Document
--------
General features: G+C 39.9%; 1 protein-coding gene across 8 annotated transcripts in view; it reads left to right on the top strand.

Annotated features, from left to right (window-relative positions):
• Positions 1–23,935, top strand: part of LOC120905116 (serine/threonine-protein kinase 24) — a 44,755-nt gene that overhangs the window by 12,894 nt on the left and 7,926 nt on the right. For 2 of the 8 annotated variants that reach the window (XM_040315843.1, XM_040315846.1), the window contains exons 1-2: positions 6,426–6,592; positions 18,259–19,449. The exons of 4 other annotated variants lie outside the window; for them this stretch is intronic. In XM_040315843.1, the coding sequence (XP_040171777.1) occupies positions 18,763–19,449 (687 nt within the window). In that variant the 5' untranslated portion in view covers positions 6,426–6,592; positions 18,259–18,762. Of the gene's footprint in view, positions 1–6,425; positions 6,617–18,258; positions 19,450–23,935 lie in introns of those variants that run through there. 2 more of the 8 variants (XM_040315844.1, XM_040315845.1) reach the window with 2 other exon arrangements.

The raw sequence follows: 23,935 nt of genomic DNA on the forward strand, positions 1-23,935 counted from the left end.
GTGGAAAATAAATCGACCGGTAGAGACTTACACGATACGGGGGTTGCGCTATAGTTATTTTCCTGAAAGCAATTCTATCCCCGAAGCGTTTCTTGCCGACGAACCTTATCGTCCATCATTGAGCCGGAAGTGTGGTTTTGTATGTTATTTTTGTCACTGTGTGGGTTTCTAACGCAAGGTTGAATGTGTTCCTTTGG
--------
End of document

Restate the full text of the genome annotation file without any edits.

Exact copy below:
General features: G+C 39.9%; 1 protein-coding gene across 8 annotated transcripts in view; it reads left to right on the top strand.

Annotated features, from left to right (window-relative positions):
• Positions 1–23,935, top strand: part of LOC120905116 (serine/threonine-protein kinase 24) — a 44,755-nt gene that overhangs the window by 12,894 nt on the left and 7,926 nt on the right. For 2 of the 8 annotated variants that reach the window (XM_040315843.1, XM_040315846.1), the window contains exons 1-2: positions 6,426–6,592; positions 18,259–19,449. The exons of 4 other annotated variants lie outside the window; for them this stretch is intronic. In XM_040315843.1, the coding sequence (XP_040171777.1) occupies positions 18,763–19,449 (687 nt within the window). In that variant the 5' untranslated portion in view covers positions 6,426–6,592; positions 18,259–18,762. Of the gene's footprint in view, positions 1–6,425; positions 6,617–18,258; positions 19,450–23,935 lie in introns of those variants that run through there. 2 more of the 8 variants (XM_040315844.1, XM_040315845.1) reach the window with 2 other exon arrangements.

The raw sequence follows: 23,935 nt of genomic DNA on the forward strand, positions 1-23,935 counted from the left end.
GTGGAAAATAAATCGACCGGTAGAGACTTACACGATACGGGGGTTGCGCTATAGTTATTTTCCTGAAAGCAATTCTATCCCCGAAGCGTTTCTTGCCGACGAACCTTATCGTCCATCATTGAGCCGGAAGTGTGGTTTTGTATGTTATTTTTGTCACTGTGTGGGTTTCTAACGCAAGGTTGAATGTGTTCCTTTGG